LEC: David C. Driskell: The James A. Porter Distinguished Lecture on Art and History @ Howard University

November 18, 2011
David C. Driskell: The James A. Porter Distinguished Lecture on Art and History
(Lecture/ Discussion)

Department of Art
Celebrating 90 Years of Artistic Excellence, Innovation and Creativity

The Department of Art is proud to present a conversation with David C. Driskell (B.A. ’55), Distinguished University Professor of Art, Emeritus at the University of Maryland, College Park, and recipient of the Doctor of Humanities, Howard University (2010). Drawing on his experiences as a former student of James V. Herring, Professor and the department’s founder, along with James A. Porter, Loïs Mailou Jones, and James L. Wells, the artists and educators who shaped the department’s early history, Dr. Driskell will discuss the energy and excitement that fostered his development as world-renowned artist, scholar, curator, and collector. Joined by Tritobia Hayes Benjamin (B.F.A. ’68 and M.A. ’68), Associate Dean, Division of Fine Arts, and Director of the Howard University Gallery of Art, this conversation promises to be both lively and legendary. The artist conversation is presented as the inaugural lecture in The James A. Porter Distinguished Lectures on Art and History.

Reception immediately following.


David C. Driskell was born in Eatonton, Georgia in 1931. Educated in the public schools of North Carolina, he received his undergraduate degree in art at Howard University and a Master of Fine Arts degree from the Catholic University of America, both in Washington, D.C. He pursued post-graduate study in Art History at The Netherlands Institute for the History of Art in The Hague and has studied independently, African and African American cultures in Europe, Africa and Central South America. He is also the recipient of 12 honorary doctoral degrees in art. Driskell received the National Humanities Medal from President Clinton on December 20, 2000 at a White House ceremony. He is the recipient of numerous fellowships, among them: three Rockefeller Foundation Fellowships, a Danforth Foundation Fellowship and a Harmon Foundation Fellowship. In 1995, Driskell was named Distinguished University Professor of Art at the University of Maryland, College Park, a title he now holds as Emeritus. He is a member of the National Academy, the nation’s most prestigious and oldest art organization to which one can be elected.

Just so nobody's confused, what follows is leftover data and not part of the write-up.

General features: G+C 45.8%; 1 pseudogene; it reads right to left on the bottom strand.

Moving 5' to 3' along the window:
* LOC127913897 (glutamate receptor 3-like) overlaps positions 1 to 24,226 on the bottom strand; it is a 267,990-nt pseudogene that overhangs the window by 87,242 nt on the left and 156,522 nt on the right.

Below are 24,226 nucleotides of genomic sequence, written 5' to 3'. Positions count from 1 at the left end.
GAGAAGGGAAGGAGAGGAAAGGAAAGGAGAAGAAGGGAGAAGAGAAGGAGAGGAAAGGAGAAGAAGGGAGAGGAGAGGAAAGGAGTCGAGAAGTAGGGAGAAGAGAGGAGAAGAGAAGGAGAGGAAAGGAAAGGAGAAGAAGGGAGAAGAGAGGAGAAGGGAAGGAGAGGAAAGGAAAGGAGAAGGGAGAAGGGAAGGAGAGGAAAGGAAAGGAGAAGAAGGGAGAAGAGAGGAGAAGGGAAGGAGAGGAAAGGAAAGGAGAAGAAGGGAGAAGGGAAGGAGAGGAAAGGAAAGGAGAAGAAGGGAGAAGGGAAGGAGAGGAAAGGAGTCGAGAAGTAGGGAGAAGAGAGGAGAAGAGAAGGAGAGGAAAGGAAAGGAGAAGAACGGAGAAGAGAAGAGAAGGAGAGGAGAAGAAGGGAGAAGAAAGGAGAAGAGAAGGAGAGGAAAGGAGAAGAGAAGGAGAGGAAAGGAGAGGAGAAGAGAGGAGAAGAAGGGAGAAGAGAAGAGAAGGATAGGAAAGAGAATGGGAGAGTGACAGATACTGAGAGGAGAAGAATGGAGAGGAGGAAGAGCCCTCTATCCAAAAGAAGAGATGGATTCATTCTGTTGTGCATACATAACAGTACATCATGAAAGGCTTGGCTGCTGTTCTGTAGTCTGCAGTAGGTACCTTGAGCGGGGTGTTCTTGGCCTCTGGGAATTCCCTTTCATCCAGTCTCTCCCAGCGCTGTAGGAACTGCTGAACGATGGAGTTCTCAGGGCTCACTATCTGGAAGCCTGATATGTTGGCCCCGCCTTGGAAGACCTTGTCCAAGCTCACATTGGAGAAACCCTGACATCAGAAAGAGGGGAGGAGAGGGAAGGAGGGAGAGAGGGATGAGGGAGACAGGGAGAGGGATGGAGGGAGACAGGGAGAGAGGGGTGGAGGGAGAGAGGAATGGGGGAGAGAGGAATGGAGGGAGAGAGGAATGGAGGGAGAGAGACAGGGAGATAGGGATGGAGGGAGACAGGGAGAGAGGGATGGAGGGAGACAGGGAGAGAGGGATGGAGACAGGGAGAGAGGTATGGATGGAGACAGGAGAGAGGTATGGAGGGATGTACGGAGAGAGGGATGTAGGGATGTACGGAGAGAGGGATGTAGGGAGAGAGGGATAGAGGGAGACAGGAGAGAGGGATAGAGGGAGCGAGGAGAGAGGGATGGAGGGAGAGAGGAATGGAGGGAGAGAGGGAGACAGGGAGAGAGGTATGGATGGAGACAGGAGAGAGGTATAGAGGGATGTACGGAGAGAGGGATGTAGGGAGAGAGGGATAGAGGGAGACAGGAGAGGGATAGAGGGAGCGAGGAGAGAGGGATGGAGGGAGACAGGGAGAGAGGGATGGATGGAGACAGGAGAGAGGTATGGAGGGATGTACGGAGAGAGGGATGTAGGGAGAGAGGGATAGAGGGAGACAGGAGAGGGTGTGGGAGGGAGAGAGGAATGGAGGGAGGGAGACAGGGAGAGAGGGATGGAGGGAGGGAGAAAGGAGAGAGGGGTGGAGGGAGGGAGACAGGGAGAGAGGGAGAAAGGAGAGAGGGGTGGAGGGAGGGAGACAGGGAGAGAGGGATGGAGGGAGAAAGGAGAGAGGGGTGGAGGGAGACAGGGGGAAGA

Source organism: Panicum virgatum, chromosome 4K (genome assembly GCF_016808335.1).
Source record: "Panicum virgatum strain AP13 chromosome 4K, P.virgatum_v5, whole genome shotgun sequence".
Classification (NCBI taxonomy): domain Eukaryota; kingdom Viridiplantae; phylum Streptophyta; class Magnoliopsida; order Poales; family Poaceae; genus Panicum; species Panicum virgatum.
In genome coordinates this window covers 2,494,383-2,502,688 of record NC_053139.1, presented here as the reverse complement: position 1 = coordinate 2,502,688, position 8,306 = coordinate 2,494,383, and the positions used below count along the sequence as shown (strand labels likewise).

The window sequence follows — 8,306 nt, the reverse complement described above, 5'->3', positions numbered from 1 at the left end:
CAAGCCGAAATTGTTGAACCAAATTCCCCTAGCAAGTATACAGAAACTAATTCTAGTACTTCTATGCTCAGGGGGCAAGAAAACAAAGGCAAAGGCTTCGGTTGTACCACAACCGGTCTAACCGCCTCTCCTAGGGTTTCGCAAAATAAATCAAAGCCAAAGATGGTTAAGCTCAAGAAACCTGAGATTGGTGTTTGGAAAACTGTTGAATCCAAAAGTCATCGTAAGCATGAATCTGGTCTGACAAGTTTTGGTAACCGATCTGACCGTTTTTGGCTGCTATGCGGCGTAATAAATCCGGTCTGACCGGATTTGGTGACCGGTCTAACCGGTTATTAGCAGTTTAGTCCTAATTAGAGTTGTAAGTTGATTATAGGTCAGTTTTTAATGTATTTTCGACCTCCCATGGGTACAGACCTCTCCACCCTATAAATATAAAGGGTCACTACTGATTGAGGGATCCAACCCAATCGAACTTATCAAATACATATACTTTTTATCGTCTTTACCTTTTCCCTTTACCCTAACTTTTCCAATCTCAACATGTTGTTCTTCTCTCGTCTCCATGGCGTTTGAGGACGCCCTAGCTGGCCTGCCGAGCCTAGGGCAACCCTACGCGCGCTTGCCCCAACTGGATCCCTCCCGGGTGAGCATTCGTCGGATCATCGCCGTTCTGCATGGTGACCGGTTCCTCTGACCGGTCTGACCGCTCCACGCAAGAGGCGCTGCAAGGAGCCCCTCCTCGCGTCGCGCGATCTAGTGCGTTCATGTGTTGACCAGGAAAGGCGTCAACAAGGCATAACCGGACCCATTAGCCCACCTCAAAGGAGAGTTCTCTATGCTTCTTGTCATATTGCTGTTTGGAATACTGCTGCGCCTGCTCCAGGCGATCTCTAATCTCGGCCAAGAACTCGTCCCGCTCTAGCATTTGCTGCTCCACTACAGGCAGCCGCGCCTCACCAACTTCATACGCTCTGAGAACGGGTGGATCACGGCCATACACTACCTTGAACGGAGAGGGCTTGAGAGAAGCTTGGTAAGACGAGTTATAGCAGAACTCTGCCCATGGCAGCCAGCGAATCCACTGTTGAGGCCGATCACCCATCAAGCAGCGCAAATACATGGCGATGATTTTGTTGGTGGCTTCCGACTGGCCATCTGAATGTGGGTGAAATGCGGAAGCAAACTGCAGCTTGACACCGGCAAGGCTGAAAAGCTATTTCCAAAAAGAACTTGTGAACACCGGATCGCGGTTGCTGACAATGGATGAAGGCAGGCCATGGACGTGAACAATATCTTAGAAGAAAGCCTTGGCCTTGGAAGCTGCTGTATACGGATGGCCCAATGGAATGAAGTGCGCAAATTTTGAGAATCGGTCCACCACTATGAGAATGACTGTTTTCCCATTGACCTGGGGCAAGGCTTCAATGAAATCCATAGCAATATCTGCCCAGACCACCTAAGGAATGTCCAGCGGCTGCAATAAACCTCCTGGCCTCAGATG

The Department of Art’s James A. Porter Distinguished Lecture Series on Art and History is established in honor of the memory and legacy of Professor James A. Porter, a graduate of Howard University’s Department of Art. Professor Porter, after further study at New York University, returned to teach at Howard University in 1928. He later served as chair of the Department of Art from 1953 to his death in 1970. His 1943 publication, Modern Negro Art, laid the foundation for the field of study in African American art history. It is the goal of the series to continue his legacy through scholarly exchange and artistic leadership.

Location: Gallery of Art, Childers Hall, Division of Fine Arts
Price: The lecture is free and open to the public.
Sponsor: Department of Art
Contact: Dr. Gwendolyn Everett
E-Mail geverett@howard.edu
(202) 806-7047

Author: Camara Dia Holloway

I am an art historian specializing in early twentieth century American art with particular focus on the history of photography, race and representation, and transatlantic modernist networks. I earned my PhD at Yale University in the History of Art Department. Besides my leadership role as the Founding Co-Director of the Association for Critical Race Art History (ACRAH), I am recognized for my expertise on African American Art, particularly African American Photography, and as a seasoned consultant for exhibitions, museum collections, and symposia/lectures planning.

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